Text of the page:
David Colby: I always have to buy the latest Ciaphas Cain books. They're written by Sandy Mitchel, and they're set in the Warhammer 40,000 universe. They are formulaic, yes. But they are still amazing, and I never get tired of the basic premise: Ciaphas Cain is a Commissar. His singular duty is to shoot soldiers in the back if they look like they're about to run away from a fight. He is renowned throughout the galaxy for his heroism and bravery and selflessness. But, as revealed in the books, he's actually a self-serving coward who only wants to retire peacefully. But is he REALLY a coward, or does he just have a pathological self-hatred thing going on? It's great.

And, more than that, it's funny, well written, and has some of the INCREDIBLY FEW gay characters in the WH40K universe. And, amazingly, they don't die!

Bibliognome: I liked how realistic your writing about space is; did you do a lot of research or just imagine everything?

David Colby: Here's an excerpt from an email between me and my cover artist.
∂Q/∂t = Re * (5.67x10e-8) * Ra * Rt4

800 = Re * (5.67x10e-8) * Ra * Rt4

800=0.6 * (5.67x10e-8) * Ra * Rt4
800=0.6 * (5.67x10e-8) * Ra * 8004



0.0057 Meters Square

So, that comes out to about 0.5 CM square.

I might have added or lost a zero here and there, so round it out to about 1 CM.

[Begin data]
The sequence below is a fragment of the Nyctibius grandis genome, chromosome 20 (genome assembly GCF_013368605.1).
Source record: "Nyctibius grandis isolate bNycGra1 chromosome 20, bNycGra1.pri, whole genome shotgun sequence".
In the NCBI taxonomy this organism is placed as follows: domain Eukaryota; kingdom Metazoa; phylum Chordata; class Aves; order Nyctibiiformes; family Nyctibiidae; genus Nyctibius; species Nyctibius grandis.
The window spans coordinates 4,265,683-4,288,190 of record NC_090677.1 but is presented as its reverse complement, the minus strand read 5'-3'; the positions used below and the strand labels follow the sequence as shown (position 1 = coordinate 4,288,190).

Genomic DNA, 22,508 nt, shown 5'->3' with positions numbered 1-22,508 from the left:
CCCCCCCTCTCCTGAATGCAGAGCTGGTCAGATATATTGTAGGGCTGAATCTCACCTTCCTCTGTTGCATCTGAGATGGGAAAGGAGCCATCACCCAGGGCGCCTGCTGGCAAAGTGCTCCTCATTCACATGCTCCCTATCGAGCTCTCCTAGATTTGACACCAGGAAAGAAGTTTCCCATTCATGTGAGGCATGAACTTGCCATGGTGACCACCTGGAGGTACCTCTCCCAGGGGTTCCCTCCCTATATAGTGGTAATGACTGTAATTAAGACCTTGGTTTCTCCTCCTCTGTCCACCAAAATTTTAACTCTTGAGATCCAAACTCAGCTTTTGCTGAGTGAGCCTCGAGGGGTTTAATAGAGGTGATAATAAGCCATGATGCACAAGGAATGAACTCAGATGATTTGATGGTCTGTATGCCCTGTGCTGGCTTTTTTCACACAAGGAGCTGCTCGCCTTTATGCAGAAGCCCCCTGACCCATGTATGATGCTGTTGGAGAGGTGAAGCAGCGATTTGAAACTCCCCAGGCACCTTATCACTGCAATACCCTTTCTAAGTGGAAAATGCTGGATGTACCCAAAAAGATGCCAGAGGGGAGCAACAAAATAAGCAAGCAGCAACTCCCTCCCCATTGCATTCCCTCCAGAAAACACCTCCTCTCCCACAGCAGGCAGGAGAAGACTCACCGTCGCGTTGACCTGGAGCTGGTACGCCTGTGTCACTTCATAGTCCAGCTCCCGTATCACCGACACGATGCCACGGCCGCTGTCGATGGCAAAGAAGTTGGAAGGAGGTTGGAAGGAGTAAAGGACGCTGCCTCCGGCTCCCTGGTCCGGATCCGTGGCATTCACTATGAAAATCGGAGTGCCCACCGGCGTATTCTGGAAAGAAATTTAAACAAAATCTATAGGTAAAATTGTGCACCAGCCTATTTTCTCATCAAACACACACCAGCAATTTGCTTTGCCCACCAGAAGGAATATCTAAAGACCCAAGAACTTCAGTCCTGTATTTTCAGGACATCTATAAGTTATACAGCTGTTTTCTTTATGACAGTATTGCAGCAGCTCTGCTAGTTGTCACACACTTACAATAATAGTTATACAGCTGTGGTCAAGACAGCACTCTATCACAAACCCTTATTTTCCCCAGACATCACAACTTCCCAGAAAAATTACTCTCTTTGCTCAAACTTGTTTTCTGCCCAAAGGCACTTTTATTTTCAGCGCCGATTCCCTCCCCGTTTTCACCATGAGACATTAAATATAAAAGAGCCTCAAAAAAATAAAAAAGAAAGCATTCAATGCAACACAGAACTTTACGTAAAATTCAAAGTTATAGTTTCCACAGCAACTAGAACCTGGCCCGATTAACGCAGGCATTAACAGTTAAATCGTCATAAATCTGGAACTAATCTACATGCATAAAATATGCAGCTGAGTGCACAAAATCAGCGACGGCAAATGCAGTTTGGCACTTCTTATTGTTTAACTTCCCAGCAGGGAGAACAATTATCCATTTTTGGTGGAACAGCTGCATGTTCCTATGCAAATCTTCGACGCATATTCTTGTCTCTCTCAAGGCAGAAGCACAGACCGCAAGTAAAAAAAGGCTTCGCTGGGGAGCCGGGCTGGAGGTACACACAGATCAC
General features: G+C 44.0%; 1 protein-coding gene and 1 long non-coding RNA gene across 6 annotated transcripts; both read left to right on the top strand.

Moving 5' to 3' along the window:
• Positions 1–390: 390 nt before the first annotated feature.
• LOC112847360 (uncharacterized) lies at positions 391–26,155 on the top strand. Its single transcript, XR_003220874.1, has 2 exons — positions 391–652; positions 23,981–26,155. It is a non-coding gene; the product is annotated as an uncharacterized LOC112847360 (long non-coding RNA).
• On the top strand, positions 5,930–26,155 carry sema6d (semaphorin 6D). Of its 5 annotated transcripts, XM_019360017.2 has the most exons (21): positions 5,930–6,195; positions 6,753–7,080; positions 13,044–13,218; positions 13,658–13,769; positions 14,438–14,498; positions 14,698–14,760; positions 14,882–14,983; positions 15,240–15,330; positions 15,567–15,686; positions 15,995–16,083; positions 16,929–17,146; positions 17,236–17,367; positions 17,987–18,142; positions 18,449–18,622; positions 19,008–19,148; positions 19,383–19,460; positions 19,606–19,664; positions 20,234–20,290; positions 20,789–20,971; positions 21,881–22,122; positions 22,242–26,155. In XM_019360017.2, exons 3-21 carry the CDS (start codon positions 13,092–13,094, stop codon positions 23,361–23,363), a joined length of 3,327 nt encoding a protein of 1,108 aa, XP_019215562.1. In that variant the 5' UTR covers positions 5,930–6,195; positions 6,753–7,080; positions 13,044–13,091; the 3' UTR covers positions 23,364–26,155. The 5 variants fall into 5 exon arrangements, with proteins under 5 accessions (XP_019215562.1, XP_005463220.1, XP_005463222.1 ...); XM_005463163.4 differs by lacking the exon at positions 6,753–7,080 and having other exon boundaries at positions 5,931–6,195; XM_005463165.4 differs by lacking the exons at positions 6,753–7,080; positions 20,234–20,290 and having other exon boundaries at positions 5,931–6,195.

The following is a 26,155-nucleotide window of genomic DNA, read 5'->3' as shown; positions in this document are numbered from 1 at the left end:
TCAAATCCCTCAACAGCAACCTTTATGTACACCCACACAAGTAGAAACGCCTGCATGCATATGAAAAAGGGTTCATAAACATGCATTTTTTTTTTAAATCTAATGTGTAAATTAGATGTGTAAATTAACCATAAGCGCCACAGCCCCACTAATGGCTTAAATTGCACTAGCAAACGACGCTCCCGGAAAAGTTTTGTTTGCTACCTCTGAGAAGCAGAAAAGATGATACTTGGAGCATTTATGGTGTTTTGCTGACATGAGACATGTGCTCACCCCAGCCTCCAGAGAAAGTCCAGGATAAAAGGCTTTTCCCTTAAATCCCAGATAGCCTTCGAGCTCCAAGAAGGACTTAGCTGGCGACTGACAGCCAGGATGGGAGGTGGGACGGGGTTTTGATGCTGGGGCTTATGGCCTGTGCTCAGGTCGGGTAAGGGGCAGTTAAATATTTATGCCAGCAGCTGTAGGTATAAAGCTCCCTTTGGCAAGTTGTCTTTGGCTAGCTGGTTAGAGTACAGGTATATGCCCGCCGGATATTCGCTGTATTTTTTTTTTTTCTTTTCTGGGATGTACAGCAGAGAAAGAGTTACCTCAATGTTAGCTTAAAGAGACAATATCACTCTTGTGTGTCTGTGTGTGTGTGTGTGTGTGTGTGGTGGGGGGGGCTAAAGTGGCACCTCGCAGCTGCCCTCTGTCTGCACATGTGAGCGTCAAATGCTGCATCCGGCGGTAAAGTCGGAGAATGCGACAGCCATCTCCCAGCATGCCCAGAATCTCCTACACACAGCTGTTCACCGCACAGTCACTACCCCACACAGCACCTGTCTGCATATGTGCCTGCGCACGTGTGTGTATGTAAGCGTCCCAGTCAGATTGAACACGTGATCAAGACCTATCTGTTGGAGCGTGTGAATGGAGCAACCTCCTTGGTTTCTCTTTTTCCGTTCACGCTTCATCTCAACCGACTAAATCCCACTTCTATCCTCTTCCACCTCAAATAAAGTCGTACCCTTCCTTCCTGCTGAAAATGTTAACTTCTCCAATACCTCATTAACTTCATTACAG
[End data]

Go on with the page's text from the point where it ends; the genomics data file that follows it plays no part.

So, read all that math? That was the math to determine the size of the radiator on the gun barrel on the cover of my book. Which is only visible if you put your face against the cover and squint REALLY HARD!

Bibliognome: What's the best part of the writing process for you?

David Colby: All of it.

Bibliognome: What word is your favorite to say or write?

David Colby: My conscious mind says the F-word. It's a fun word to say, very guttural and harsh. Fake swearing never managed to match the sheer pleasure of the F-bomb. My subconscious mind says "even as." That phrase pops up EVERYWHERE in my writing. Hence why, while editing, me and Kate will do a search and destroy on all the "even as"-es. Good riddance.

Bibliognome: If you had a gnome character, what would you name them?

David Colby: Gloria Fizzbits.

Bibliognome: Anything else that you would like to let people know?

David Colby: The future is far more futuristic than previously anticipated.

1.) spacer or earther?

2.) gravity or no gravity?
3.) laser or rifle?
Laser, those can actually be used as tools
4.) algae or spinach?
5.) pen or pencil?
6.) war or peace?
Peace. War is the single most destructive and pointless endeavor known to humanity. I hold nothing but contempt for the people who start wars...and nothing but respect for people who fight them. Unless they commit war crimes. Then screw them. Still, I hope that one day, the only wars will be in computer games and my books.

Thanks for the questions!